Posted by: Sandy Steinman | February 11, 2016

Death Valley National Park 2/10/16

Death Valley National Park has the following new wildflower update:

The bloom is still basically localized, fantastic in the southeastern part of the park but just beginning in other locations. Badwater Road is still the place to go to, with the fields getting bigger the farther south that you travel. If you do not have the time to travel to the southern end of the Badwater Road, there is a wonderful diversity of flower species on the alluvial fans north of Badwater, from about Mile Marker 12 on the Badwater Road to Badwater. The first mile or two of Artist’s Drive is also quite nice.

More flowers are popping up every week on Highway 190. We’re getting some nice patches of color between Furnace Creek and Stovepipe Wells. The Golden Evening Primrose (Camissonia brevipes) and Notchleaf Phacelia (Phacelia crenulata) are looking pretty between Furnace Creek and Zabriskie Point. If you have the proper vehicle to access some of our backcountry roads, Warm Springs Canyon is the hands down winner. There is also some nice Sand Verbena (Abronia villosa) at the Ibex Dunes. For hikers, I would recommend the canyons in the southern Black Mountains or the Owlsheads for the best selection of blooms.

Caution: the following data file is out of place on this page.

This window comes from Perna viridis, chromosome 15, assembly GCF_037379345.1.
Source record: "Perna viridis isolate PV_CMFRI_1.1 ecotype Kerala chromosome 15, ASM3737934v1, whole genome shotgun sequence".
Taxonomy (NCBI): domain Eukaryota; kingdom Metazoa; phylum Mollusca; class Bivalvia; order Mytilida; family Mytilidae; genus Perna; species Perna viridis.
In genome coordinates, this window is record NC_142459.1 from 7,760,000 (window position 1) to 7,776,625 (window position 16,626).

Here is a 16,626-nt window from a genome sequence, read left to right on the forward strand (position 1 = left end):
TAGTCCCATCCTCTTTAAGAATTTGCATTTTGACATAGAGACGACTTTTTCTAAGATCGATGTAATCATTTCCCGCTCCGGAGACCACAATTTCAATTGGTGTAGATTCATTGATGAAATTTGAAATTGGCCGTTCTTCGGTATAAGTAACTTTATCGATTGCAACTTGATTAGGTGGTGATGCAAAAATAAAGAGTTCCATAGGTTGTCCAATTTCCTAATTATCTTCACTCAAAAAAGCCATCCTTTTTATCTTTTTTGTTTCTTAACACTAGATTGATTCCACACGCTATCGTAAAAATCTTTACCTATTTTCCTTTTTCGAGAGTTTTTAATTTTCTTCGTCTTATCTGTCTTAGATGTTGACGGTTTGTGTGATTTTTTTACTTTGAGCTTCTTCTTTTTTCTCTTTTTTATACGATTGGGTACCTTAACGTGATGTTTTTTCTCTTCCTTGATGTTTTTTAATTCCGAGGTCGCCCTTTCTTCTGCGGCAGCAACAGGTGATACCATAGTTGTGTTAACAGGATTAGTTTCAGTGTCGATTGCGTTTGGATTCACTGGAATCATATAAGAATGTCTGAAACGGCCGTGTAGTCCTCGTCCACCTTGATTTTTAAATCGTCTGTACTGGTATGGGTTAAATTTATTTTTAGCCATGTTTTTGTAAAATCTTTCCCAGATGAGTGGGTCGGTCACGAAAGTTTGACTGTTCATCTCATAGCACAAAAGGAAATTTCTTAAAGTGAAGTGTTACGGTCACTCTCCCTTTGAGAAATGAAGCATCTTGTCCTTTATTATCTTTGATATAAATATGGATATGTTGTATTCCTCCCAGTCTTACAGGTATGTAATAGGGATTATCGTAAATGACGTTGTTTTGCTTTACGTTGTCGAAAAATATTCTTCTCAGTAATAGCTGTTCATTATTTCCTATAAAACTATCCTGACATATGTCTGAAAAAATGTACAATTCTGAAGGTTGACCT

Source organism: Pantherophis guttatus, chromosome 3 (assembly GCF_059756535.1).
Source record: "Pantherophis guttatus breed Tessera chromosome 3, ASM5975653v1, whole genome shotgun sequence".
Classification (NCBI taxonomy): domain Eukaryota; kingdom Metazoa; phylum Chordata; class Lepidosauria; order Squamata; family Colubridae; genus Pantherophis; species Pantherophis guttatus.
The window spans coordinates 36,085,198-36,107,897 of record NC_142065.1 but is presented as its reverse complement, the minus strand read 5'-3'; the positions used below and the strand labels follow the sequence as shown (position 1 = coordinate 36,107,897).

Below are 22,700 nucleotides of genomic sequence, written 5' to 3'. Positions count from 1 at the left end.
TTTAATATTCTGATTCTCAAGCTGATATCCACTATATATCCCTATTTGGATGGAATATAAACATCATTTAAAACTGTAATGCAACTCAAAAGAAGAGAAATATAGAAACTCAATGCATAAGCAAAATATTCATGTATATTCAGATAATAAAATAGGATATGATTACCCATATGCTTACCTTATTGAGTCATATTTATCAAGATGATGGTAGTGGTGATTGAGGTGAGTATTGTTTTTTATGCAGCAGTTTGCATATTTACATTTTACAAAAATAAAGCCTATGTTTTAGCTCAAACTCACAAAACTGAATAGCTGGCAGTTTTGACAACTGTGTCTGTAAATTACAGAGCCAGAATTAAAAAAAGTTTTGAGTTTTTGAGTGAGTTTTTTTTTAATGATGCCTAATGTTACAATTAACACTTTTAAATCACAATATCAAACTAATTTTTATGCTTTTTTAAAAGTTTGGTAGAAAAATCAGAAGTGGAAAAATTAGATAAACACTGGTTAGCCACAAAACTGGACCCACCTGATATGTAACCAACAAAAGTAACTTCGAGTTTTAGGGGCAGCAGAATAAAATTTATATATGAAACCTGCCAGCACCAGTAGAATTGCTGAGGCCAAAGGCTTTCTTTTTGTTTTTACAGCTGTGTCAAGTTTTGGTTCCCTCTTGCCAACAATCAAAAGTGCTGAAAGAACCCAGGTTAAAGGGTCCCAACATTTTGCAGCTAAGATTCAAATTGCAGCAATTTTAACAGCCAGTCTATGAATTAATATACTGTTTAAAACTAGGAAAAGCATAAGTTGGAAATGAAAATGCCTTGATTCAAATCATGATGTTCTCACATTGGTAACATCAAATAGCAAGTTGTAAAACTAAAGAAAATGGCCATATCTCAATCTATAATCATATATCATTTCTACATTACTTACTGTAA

What is most exciting to me this spring is not necessarily the number of flowers we have blooming early, or the vast number of tiny plants filling in behind them. It is the way some of the plants, that have not yet bloomed or are just beginning to bloom, are super sized. Jack-in-the-Beanstalk stems of Desert Gold (Geraea canescens). Basal rosettes of Gravel Ghost (Atrichoserus platyphylla) that are more than a foot in diameter. Notchleaf Phacelia standing nearly three feet high. Desert Five-Spot (Eremalche rotundifolia) plants with three dozen buds on just one plant. It’s mind-boggling.

See photos and more wildflower posts on Death Valley at Death Valley National Park

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